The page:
MoMA Announces Expansion to Include the American Folk Art Museum

MoMA Announces Expansion to Include the American Folk Art Museum

The Museum of Modern Art's Board of Trustees approved initial details of a major building
project that will expand the Museum's public spaces and galleries to provide greater public
accessibility and allow the Museum to reconceive the presentation of its collection and exhibitions.
Working with Diller Scofidio + Renfro, the renowned interdisciplinary studio based in New York City,
the Museum has developed a plan to integrate its current building with two sites to the west of the
Museum's midtown Manhattan campus into which it will expand: three floors of a residential tower
being developed by Hines, at 53 West 53rd Street; and the site of the former American Folk Art
Museum, at 45 West 53rd Street.

According to the NY Times, The Museum of Modern Art says it will preserve the panels that compose the facade of the former American Folk Art Museum. MoMA now says it will disassemble and store the 82-foot-high facade.

After a lengthy and rigorous analysis to determine if the former museum could be incorporated into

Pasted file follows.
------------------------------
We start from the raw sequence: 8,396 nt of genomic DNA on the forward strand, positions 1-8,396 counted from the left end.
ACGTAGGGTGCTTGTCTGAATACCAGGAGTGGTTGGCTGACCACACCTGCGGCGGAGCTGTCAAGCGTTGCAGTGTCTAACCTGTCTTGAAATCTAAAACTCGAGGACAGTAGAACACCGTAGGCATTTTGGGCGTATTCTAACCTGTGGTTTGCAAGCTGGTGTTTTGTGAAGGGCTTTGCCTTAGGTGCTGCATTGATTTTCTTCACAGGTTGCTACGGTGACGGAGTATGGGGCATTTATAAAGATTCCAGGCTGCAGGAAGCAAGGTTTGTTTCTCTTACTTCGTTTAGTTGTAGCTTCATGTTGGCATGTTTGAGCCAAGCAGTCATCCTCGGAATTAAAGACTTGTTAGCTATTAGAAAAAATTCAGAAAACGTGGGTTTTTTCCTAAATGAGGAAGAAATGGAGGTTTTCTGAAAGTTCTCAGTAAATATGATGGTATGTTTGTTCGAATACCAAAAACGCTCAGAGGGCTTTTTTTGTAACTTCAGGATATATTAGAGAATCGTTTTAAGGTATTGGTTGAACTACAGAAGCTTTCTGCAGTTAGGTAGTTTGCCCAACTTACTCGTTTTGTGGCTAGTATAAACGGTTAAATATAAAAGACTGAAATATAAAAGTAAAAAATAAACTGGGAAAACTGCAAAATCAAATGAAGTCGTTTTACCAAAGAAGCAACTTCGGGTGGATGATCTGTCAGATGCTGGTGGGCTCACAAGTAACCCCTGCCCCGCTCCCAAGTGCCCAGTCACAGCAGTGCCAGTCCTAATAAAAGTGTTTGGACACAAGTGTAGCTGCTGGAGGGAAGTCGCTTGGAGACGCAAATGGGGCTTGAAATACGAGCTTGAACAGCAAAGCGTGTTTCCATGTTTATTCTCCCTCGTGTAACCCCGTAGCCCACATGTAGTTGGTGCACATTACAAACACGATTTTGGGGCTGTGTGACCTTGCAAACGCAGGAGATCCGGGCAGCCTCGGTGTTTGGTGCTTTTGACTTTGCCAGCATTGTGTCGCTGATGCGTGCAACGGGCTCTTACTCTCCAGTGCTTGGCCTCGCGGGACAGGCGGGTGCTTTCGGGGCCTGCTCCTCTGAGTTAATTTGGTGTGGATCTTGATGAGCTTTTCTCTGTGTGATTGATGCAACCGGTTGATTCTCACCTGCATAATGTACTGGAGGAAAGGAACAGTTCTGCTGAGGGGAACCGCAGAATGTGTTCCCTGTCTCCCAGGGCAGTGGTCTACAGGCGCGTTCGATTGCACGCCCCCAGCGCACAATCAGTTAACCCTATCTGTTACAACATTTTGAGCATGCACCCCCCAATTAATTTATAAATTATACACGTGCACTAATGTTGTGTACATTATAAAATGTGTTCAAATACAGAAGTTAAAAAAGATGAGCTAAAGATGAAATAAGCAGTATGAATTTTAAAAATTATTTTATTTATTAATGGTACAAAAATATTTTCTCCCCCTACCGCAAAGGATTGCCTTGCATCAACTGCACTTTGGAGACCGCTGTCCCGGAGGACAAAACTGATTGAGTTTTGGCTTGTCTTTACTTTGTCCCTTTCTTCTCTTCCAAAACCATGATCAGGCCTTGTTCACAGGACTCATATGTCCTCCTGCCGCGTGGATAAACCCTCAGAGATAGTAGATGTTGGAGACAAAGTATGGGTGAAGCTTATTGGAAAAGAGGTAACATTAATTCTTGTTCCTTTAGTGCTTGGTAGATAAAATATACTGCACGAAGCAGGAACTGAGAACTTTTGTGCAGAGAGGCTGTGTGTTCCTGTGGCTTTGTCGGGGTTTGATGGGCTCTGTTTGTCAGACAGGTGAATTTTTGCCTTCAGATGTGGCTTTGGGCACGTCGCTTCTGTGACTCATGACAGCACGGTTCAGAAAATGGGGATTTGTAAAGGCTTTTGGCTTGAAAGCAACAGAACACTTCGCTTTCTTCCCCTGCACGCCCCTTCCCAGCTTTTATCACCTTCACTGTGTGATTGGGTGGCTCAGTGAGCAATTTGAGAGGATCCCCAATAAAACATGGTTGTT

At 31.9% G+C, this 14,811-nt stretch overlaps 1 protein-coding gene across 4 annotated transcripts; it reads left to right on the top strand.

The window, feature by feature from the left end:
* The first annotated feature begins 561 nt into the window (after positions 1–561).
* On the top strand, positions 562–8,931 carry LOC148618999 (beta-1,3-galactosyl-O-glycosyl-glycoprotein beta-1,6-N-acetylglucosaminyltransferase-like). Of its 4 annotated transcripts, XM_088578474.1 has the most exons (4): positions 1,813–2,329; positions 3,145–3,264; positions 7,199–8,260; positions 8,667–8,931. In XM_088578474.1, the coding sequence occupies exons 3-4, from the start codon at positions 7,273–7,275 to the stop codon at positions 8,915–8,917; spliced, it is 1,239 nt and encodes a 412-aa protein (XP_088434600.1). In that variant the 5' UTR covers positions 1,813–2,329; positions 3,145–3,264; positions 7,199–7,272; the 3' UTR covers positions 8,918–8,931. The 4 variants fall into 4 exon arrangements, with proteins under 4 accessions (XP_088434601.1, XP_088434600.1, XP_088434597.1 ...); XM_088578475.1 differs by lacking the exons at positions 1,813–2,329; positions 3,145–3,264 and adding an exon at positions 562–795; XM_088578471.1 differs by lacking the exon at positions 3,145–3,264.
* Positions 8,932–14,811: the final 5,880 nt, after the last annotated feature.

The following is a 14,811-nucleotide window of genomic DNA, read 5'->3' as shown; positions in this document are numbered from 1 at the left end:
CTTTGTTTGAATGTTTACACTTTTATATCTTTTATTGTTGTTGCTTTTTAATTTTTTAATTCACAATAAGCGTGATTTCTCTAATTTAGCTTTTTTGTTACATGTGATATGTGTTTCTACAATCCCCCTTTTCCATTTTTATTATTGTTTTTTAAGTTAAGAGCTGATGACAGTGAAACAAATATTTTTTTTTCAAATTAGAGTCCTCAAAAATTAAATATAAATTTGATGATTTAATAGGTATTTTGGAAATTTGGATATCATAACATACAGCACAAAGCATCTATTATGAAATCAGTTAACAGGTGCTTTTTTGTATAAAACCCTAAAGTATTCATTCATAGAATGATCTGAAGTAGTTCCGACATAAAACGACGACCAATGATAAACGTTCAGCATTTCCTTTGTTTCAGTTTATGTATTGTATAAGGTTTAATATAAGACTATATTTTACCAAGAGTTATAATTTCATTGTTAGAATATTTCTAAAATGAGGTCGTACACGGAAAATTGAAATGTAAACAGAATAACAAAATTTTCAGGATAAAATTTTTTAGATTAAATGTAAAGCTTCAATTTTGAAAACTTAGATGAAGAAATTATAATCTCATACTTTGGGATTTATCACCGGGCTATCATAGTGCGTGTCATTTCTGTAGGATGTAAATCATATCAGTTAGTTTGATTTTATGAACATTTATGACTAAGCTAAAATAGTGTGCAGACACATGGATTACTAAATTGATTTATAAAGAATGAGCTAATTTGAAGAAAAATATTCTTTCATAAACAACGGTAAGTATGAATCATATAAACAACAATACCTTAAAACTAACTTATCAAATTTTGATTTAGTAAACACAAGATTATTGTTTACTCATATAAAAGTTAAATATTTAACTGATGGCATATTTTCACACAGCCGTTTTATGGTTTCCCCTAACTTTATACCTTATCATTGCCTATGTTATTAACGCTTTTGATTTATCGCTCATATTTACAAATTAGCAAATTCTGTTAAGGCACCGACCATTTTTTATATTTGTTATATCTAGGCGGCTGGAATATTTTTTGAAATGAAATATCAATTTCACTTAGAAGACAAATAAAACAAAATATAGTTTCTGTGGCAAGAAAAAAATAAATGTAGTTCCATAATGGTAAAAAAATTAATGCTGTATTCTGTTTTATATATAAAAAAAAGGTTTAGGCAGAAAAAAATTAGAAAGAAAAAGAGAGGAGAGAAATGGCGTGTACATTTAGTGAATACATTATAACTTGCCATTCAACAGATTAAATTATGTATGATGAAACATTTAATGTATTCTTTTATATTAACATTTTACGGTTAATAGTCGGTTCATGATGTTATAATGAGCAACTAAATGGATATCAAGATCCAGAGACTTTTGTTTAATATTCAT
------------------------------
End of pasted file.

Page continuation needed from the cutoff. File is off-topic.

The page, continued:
the expansion, we have concluded that MoMA's programmatic objectives could not be met without
severely impacting the original American Folk Art Museum building. The degree to which the
building would lose its identity, and the level of compromise to the MoMA program, made saving it
infeasible. Therefore, a new building will be constructed on the site of the former museum.

As a major component of the Museum's desire for greater public access and a more welcoming
street presence, the preliminary concepts approved today will transform the current lobby and
ground-floor areas into an expansive public gathering space, open to the public and spanning the
entire street level of the Museum, including The Abby Aldrich Rockefeller Sculpture Garden. In
advance of these plans, the Museum will increase free public access to the Sculpture Garden later
this year.

The extension of MoMA's galleries to the west on its second, fourth, and fifth floors will add a
variety of spaces and allow the Museum to present an integrated display of its collection across all
disciplines-photography, architecture, design, film, media, prints, drawings, performance,
painting, and sculpture. These carefully choreographed sequences will highlight the creative
frictions and influences that spring from seeing these mediums together.

The expansion will add approximately 40,000 square feet of new galleries and public areas,
providing 30% more space for visitors to view the collection and special exhibitions. The additional
space will allow the Museum to show transformative acquisitions that have added new dimensions
and voices to its holdings, drawing from entire collections of contemporary drawings, Fluxus, and
Conceptual art; the archives of Frank Lloyd Wright; and major recent acquisitions by such artists as
Marcel Broodthaers, Lygia Clark, Steve McQueen, Robert Rauschenberg, Gerhard Richter, Mira
Schendel, Richard Serra, Sophie Taeuber-Arp, and Cy Twombly, among many others.

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